5 min

The cost of being gay

Queer lives beyond the West

Credit: Xtra West files

“There’s a price to pay for visibility,” says one of the brave interview subjects of Dangerous Living: Coming Out in the Developing World. The engrossing documentary surveys social conditions for minority sexualities in places far, far from Vancouver, including Pakistan, Egypt, Honduras, Indonesia, Sri Lanka and Namibia.

The story John Scagliotti’s globetrotting film tells is sobering but ultimately optimistic. It’s one in which oppressive forces-militaristic governments, holier-than-thou religious leadership, and convention-or-bust family structures-strive mightily to restrict, ostracize and condemn unwelcome citizens of whose love they disapprove.

It describes rape, imprisonment, suicide, fear and exile on the one hand, and yet triumphant-and enduring-instances of freedom and happiness on the other. And it suggests that while repression is an ongoing fact, it’s a losing cause.

Director Scagliotti tells Xtra West from his home-studio in Vermont that Dangerous Living sprang naturally from his work on After Stonewall.

At the Sydney Gay Games “we met these fantastic organizers from countries like Brazil and Thailand, and it got me thinking what brave souls they were and that we in the West needed to know about what they were doing.”

The result: two years of travel, interviews and collecting hard-to-obtain stock footage. For the veteran filmmaker, the transcontinental trips revealed a surprisingly familiar cultural unfolding.

“I think the thing that amazed me was the similarities to the West. I had thought the cultural differences would be much different as to gay identity. It seems that economics are a major factor for coming out, but that was true in the West. It is just that the West had a faster-growing middle class and educational opportunities for that class. As that class got bigger and bigger, those people, especially young ones, went to the city meccas like SF, Toronto, NYC, Miami, LA, Paris, Amsterdam etc.

“The same thing is happening now in the developing world as more people take part in educational and economic opportunities, especially in cities like Mexico City, Rio, Kuala Lumpur, where more and more folks are identifying as gay or lesbian.”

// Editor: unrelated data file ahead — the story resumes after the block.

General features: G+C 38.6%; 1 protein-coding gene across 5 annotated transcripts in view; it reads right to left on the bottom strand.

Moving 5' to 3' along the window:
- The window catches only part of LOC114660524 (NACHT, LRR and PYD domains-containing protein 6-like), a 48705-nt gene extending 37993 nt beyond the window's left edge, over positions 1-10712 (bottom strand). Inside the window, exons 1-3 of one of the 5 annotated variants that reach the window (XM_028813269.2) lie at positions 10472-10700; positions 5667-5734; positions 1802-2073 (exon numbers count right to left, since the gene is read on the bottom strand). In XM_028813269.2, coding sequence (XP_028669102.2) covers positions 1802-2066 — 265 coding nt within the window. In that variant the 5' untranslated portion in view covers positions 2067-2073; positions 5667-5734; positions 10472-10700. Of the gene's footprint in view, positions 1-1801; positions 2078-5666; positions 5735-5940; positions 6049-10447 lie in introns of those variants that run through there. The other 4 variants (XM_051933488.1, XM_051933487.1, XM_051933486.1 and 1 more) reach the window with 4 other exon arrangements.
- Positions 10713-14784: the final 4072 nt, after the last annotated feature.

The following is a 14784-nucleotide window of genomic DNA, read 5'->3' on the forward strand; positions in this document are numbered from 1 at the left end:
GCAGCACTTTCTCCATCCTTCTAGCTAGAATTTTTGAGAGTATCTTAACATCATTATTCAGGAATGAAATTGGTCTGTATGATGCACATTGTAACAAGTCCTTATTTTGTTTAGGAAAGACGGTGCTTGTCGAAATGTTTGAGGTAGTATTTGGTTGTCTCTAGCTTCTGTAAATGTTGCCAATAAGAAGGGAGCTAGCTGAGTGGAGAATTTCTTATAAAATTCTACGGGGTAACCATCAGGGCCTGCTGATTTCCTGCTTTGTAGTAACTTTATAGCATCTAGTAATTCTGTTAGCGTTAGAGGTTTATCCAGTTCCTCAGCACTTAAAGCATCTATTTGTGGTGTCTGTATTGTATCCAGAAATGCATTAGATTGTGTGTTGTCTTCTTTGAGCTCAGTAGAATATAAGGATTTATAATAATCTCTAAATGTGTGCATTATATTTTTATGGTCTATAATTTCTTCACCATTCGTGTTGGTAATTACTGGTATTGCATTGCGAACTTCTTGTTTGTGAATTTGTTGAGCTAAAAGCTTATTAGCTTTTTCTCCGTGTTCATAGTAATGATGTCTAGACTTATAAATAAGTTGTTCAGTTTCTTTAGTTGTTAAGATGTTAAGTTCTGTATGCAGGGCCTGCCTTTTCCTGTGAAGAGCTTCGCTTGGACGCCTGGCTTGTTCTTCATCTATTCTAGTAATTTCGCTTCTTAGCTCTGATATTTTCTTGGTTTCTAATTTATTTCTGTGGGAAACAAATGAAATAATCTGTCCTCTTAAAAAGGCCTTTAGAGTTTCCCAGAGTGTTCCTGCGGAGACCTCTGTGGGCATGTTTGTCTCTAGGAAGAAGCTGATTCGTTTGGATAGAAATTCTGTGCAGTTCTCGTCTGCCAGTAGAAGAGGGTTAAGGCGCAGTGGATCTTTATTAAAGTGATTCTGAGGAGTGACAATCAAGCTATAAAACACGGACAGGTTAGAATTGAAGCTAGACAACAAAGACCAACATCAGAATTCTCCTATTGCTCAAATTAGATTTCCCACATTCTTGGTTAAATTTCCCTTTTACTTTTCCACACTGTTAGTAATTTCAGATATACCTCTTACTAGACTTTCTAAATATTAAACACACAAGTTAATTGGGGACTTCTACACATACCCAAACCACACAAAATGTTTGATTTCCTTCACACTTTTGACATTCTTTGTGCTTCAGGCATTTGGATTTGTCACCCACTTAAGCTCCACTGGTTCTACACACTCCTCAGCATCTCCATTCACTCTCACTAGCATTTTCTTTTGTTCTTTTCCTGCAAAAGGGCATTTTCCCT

Scagliotti does not see equal-rights politics as local or national, but instead part of a linked global undertaking.

“The changes of the 20th century are big-every institution in the world is now having to deal with the same issues. Churches, families, the military-all are caught in the process of change that began in the ’60s when gays and lesbians began identifying as a conscious group.

It’s everywhere, and the repression to stop it-whether like Bush’s attempt to stop gay marriage or in Egypt, where fundamentalists have created a climate of increased homophobia and hard-line tactics-that the organizers will continue to battle. Now that the Western world is becoming more sophisticated in dealing with international affairs, the growth of human rights groups will be a major factor [in securing queer rights] over the next 20 years.”

Though thousands of kilometers away, Don Wright couldn’t agree more. The producer of Amnesty International’s film festival, he imagines Scagliotti’s documentary as both educational and an incitement to action.

In putting together the program for Out On Screen, Wright was startled and yet motivated to “hear from courageous activists who face unbelievable pressure-including death threats-for working to defend the human rights of lesbian, gay, bisexual, and transgender people.

“I’m hoping audiences will learn that people continue to be harassed, arrested, and sent to prison for lengthy sentences solely on the grounds of their sexual orientation.

“The struggle for equality and fair treatment for LGBT persons is far from over, and with this film we see some of the international dimensions of that effort. I think many audience members will identify with the people featured in the film, and hopefully be moved to look for ways to link their own local struggle with the emerging international movement for LGBT human rights.”